14 June 2020
Barthélémy Deutsch - a COVID-19 journey from hospitality to a hospital
Meet Barthélémy Deutsch - Barth to his friends - a WorldSkills Champion.
In happier times you might have encountered him in Michelin-star restaurants like Heston Blumenthal’s world famous Fat Duck, or the Ritz in Paris.
Recently, though, the rising star of Restaurant Service is using his skills to serve people in a very different way, working in a Brussels hospital on the front line of the COVID-19 outbreak.
His new role is to create a new service that can keep patients and their families connected.
Face to face visits are banned for coronavirus patients, circumstances as distressing to those battling the disease as their nearest and dearest.
“The hospital has seen a real struggle for the patients to keep their spirits up without the presence of their close ones,” says Barth, who was the Champions Trust representative for Europe and competed for Belgium at WorldSkills Leipzig 2013.
Many of the patients, especially those in the advanced stages of the disease, are too weak to use smartphones or tablets to speak to their families. Many are elderly, and struggle with technology at the best of times.
It was Barth’s task to create a service that would first contact families and then assist patients when they called. The job meant he had to be in close contact with those suffering from COVID-19 despite the risk to himself.
“It is always very emotional to see the reaction of both parties when they can see each other for the first time in sometimes in a month,” says Barth.
“The popularity of this new service grew quickly and rapidly we've started to developed this service for the patients in intensive care, but also for the ones without COVID-19. We are now running this service for anybody who needs it in the entire hospital.”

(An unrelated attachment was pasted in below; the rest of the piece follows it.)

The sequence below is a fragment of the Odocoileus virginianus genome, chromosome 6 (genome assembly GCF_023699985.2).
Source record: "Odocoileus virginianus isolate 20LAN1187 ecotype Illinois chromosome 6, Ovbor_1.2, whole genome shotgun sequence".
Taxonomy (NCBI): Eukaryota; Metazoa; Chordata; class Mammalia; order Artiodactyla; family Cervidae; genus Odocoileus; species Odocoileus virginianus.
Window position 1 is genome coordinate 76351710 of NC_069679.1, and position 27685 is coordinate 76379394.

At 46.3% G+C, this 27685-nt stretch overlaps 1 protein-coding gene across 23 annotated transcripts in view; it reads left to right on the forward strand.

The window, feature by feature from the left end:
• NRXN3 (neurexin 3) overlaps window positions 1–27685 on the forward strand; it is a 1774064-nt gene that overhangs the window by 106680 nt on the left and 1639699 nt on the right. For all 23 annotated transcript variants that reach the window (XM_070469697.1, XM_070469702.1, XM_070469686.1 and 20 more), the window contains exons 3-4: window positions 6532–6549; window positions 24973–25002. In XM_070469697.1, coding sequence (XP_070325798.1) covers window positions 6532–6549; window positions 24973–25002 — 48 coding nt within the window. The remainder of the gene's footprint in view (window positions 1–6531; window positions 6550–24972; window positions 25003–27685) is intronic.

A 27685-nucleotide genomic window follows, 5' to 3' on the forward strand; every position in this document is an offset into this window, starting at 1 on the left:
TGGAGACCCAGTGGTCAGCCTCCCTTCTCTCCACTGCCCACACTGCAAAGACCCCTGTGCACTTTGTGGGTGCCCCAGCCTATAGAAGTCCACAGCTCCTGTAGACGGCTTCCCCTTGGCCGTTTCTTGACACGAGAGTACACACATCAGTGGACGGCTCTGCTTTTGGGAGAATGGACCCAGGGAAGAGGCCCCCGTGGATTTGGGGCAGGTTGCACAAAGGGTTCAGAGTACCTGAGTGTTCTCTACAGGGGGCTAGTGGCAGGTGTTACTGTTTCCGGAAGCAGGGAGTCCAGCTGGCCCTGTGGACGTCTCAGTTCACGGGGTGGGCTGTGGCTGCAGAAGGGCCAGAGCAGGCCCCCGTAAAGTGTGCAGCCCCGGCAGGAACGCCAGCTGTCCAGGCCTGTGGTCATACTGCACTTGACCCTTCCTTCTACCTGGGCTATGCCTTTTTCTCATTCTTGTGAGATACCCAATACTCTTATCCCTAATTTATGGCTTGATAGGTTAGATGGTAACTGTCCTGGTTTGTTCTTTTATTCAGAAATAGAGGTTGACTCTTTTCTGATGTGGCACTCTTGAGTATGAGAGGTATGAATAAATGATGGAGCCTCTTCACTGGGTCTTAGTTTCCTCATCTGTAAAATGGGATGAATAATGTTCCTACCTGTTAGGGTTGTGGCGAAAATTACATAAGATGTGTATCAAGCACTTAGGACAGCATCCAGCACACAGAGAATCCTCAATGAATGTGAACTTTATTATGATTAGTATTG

Now the outbreak is declining, the country has relaxed some rules on face to face visits, with Barth expanding his role to include patient transport.
Its also allowed him to reflect on the experience, along with his chosen profession in the hospitality industry, one of the first to be closed down by lockdown and likely to be among the last to open.
“The future is really uncertain and difficult to predict. It is difficult to predict if people will think and act different when they will come to us,” he says.
“Obviously in the places where in work, the hygiene measures are already high. Coming out of this crisis, we will have to raise them even higher, but I believe that the key point the understanding of the importance of the simple move to avoid the spread of diseases by the guests, and the population.”
“I think that we have to adapt mentally and physically.
Physically by putting hand sanitizers available for our guests and mentally by understanding what they expect from us. Are they ready to see their waiters in masks? It can be helpful for the virus, but it is a real social wall between a server and a guest.”
From his personal view, Barth says “I think it will change me more than I realize at the moment."
“But I can now understand how stressful being a nurse can be. Not only dealing with long hours, lives of people, but also dealing with the stress of catching something, bringing something in, bringing something back to the family.”
"I realize also the importance of the human contact in the healing process."
“I don't know exactly how deeply it changed me. I'll have to keep looking at it in the long run.”
Join us in saying thank you to essential skilled workers.